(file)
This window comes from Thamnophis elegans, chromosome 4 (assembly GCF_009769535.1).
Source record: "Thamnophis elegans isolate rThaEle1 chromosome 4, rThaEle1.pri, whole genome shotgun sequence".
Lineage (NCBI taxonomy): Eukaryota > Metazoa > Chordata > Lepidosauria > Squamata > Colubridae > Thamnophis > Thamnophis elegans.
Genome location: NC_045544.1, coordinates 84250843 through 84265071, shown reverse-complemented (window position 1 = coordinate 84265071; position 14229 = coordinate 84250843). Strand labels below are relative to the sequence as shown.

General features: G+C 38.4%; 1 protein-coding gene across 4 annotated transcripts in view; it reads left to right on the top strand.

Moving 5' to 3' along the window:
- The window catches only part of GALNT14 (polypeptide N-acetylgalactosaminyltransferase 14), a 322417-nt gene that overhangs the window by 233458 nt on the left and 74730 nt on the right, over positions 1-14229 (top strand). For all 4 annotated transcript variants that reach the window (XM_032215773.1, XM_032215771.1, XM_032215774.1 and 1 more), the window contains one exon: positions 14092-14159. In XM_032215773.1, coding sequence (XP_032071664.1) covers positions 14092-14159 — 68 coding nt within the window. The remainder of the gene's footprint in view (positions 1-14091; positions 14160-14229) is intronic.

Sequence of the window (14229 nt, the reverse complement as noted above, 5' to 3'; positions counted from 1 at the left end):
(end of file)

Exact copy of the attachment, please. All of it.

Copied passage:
This window comes from Thamnophis elegans, chromosome 4 (assembly GCF_009769535.1).
Source record: "Thamnophis elegans isolate rThaEle1 chromosome 4, rThaEle1.pri, whole genome shotgun sequence".
Lineage (NCBI taxonomy): Eukaryota > Metazoa > Chordata > Lepidosauria > Squamata > Colubridae > Thamnophis > Thamnophis elegans.
Genome location: NC_045544.1, coordinates 84250843 through 84265071, shown reverse-complemented (window position 1 = coordinate 84265071; position 14229 = coordinate 84250843). Strand labels below are relative to the sequence as shown.

General features: G+C 38.4%; 1 protein-coding gene across 4 annotated transcripts in view; it reads left to right on the top strand.

Moving 5' to 3' along the window:
- The window catches only part of GALNT14 (polypeptide N-acetylgalactosaminyltransferase 14), a 322417-nt gene that overhangs the window by 233458 nt on the left and 74730 nt on the right, over positions 1-14229 (top strand). For all 4 annotated transcript variants that reach the window (XM_032215773.1, XM_032215771.1, XM_032215774.1 and 1 more), the window contains one exon: positions 14092-14159. In XM_032215773.1, coding sequence (XP_032071664.1) covers positions 14092-14159 — 68 coding nt within the window. The remainder of the gene's footprint in view (positions 1-14091; positions 14160-14229) is intronic.

Sequence of the window (14229 nt, the reverse complement as noted above, 5' to 3'; positions counted from 1 at the left end):